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Monday, September 12, 2011
Valanciunas living up to all the hype

By Mark Woods
Special to ESPN.com

VILNIUS, Lithuania -- How many of the presumed NBA rookie class of 2012 already have a 100-foot tall Nike billboard adorning the side of a building in their hometown? No hard and fast research is available, but likely no more than one.

How many of next year's NBA arrivals have a song written about them that is capable of getting 11,000 Lithuanians chanting in unison? We can say with more certainty that Jonas Valanciunas probably stands alone here as the subject of a hip-hop mix that has, when last we checked, racked up more than 200,000 hits on YouTube.

Jonas Valanciunas
Jonas Valanciunas, right, provided a stiff challenge to NBA veteran Chris Kaman during a recent EuroBasket game.

Google or download "Valanciunas (Big V Lithuanian Hero)," by the Miami-based crew O'Grime if you dare. But the impact of the 19-year-old center, who was drafted fifth overall by the Toronto Raptors last June, has been music to the ears of his compatriots at EuroBasket -- and, one imagines, to the brain trust of Canada's NBA franchise who have staked their reputation on his potential.

Through seven games, as the tournament hosts advanced into the quarterfinals, he has averaged 10.4 points and 3.6 rebounds, an efficient haul in only 17.4 minutes per night. Impressive for a player who is six years younger than anyone else on the Lithuanian roster, he has increasingly been on the court at key times. It is a reward, he says, for a year of dedication that bore dividends in July's FIBA Under-19 world championship in Latvia, where he led his country to an unexpected gold medal while taking the MVP award for the tournament. Now he's getting his shot at the big guns, and taking advantage.

"Last year I got some experience in the Euroleague which was good for me, going up against big centers across all of Europe. It was a big boost for me," he revealed to ESPN.com.

"It's hard to make the transition from youth basketball to the senior teams. First, you have to not be scared of the players. Then you have to do your best. I feel good but I can't stop working because if I do, I'll be staying where I am. I want to go further."

He remains, for one more year, under contract to the Lithuanian club Lietuvos Rytas before becoming a free agent and available to temptation by the Raptors. Many in Ontario -- perhaps scarred by the Andrea Bargnani factor -- were perturbed when a lottery pick was used on a relative unknown, especially one who isn't immediately available for duty.

"I don't think I'm ready for the NBA yet," he said. "I still have one more year here and I'm going to do a lot of physical work, getting my body stronger. Then we'll see."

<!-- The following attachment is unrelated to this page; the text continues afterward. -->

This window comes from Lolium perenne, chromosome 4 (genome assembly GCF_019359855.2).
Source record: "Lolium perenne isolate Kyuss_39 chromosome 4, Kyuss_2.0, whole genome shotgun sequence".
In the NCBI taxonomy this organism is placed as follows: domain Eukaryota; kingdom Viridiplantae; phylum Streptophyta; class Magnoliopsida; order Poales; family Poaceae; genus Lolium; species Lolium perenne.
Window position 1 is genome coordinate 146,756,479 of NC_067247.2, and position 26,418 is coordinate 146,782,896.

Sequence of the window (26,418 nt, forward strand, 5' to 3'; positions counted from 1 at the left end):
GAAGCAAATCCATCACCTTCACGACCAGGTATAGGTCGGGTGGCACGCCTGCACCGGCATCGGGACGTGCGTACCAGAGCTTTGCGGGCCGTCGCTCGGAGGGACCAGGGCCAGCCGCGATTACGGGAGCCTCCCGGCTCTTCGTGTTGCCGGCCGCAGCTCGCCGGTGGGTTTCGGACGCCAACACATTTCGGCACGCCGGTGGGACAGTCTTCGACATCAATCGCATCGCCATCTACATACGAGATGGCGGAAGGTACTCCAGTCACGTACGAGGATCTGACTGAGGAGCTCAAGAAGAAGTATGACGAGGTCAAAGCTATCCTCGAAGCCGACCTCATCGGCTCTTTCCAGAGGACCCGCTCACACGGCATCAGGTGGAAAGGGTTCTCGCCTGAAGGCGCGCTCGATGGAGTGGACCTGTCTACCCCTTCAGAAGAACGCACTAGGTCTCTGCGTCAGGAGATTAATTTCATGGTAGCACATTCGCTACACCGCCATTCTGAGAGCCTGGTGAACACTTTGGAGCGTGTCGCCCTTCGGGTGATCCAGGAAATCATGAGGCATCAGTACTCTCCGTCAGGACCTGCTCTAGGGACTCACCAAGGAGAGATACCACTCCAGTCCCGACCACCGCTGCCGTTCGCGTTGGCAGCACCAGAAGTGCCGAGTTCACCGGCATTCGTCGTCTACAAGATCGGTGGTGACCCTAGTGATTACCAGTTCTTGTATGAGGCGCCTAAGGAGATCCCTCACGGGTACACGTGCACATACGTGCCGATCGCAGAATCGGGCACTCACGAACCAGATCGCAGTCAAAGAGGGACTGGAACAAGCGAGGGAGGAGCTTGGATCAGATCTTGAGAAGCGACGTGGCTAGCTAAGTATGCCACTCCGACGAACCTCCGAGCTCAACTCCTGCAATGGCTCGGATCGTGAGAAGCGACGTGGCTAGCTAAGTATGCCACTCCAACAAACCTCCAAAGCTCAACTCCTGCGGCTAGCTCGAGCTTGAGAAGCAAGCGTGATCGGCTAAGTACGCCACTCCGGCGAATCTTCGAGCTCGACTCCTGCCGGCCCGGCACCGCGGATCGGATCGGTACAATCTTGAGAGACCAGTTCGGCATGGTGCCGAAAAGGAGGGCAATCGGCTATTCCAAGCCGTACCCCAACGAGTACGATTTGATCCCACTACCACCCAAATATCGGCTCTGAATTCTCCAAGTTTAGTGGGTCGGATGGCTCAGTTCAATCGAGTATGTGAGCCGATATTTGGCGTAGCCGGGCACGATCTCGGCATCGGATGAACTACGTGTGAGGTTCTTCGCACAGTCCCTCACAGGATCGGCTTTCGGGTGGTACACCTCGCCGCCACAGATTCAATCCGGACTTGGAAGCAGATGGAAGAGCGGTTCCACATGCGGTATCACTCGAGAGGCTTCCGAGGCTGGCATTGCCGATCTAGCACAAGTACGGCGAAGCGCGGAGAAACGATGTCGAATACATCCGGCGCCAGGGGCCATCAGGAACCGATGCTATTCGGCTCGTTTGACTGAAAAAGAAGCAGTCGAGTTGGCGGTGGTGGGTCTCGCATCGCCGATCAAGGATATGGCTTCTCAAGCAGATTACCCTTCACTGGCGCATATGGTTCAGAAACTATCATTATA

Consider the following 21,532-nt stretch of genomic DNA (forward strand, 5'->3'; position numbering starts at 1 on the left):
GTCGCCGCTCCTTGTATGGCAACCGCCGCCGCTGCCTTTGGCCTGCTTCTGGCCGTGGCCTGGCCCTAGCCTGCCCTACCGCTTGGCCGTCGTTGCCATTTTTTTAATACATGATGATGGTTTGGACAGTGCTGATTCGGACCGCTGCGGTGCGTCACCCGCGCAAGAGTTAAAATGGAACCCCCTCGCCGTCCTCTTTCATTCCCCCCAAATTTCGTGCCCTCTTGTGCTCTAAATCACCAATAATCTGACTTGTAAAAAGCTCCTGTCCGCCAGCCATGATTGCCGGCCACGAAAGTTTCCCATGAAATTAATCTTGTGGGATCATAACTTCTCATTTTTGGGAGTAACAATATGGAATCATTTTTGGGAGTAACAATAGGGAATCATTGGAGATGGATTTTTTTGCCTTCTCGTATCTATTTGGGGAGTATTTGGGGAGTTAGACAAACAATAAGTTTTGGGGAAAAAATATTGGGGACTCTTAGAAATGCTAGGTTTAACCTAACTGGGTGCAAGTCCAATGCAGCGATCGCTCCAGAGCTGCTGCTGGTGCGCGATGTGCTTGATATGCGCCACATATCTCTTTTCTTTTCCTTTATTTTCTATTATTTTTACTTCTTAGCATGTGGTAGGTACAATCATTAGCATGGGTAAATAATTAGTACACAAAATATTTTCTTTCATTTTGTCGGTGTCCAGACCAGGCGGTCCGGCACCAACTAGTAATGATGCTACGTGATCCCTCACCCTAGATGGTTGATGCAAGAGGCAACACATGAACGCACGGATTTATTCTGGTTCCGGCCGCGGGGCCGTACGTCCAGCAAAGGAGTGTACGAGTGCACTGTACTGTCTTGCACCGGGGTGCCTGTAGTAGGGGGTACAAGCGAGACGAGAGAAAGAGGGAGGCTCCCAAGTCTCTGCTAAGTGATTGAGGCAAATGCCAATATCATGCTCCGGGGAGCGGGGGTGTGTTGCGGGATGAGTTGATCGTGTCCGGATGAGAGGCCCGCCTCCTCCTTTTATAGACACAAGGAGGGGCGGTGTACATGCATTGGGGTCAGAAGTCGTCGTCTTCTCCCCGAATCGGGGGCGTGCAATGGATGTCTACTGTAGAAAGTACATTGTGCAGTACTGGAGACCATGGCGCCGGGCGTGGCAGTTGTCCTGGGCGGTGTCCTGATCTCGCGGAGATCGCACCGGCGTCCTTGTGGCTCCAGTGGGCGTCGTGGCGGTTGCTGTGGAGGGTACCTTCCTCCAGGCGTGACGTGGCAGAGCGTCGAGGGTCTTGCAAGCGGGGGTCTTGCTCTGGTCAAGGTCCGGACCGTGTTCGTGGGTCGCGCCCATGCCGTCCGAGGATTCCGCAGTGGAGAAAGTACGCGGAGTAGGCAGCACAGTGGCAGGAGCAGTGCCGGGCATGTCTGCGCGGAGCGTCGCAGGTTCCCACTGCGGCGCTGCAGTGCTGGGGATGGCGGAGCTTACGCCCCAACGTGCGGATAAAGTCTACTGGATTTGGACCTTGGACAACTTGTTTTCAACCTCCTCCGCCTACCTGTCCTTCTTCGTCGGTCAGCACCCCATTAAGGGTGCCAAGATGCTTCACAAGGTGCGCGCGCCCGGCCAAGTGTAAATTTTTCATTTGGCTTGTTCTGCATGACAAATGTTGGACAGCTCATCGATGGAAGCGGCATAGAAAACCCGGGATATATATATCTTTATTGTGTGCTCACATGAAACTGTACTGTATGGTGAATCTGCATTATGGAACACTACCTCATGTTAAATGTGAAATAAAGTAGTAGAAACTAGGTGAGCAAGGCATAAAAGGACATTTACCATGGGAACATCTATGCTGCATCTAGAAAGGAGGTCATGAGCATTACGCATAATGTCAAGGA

There is a genuine work ethic that has impressed his country's staff in recent months. Valanciunas admits he needs to improve his low-post game -- and he has been using the limited practice time here to add to his repertoire.

"He's a player who is very clever," declared Lithuania's assistant coach Valdemaras Chomicius. "You can communicate with him and he takes it on board immediately. You show him things, he concentrates on it and tries to put it into use quickly."

Matched up in the second round against Los Angeles Clippers center Chris Kaman, Valanciunas backed up his intentions. In what would become a critical victory for Lithuania over Germany, he held off Kaman in the post before unveiling a spin move to score over the NBA All-Star. Running down the floor together on the next play, Kaman tried to return the compliment but his younger opponent stood all of his 6-foot-11 tall and used his length to force the miss.

Watching from the bench, Chomicius sees certain comparisons with another Lithuanian giant who eventually came into the NBA. He once played alongside Arvydas Sabonis for the Soviet Union (both men won Olympic gold in 1988) before they teamed up for their newly independent nation. A mature presence, Valanciunas is not your typical prospect, he adds. And even amid the intense scrutiny of an entire country at EuroBasket, no one is concerned about his lack of experience.

"It's not a surprise for me that he's performing here for us because I played with Sabonis when he was the same age and we were world champions," Chomicius said. "He was at a similar place in his development. You have to come in and bring energy and do what you know. We've seen that with Jonas."

Toronto should be patient, he underlined. The raw talent can be further refined with another year of Euroleague play.

"He needs to get stronger inside, to learn to shoot more outside sometimes to stretch the defense and take advantage of it," Chomicius said. "You remember what Sabonis did. When opponents saw him for the first time, they didn't think he was a threat from out there. Then he hit a 3-pointer and made them think."

Hopefully, that will come in due course, Valanciunas said. "I've been trying to work on those skills individually," he explained. "I'm trying to improve on that."

If he does, he might get an entire album dedicated to him. And even more billboards.

The Big V aspires to be more than just a chorus line.

Mark Woods is a freelance writer based in Edinburgh, U.K., whose work appears regularly in British publications.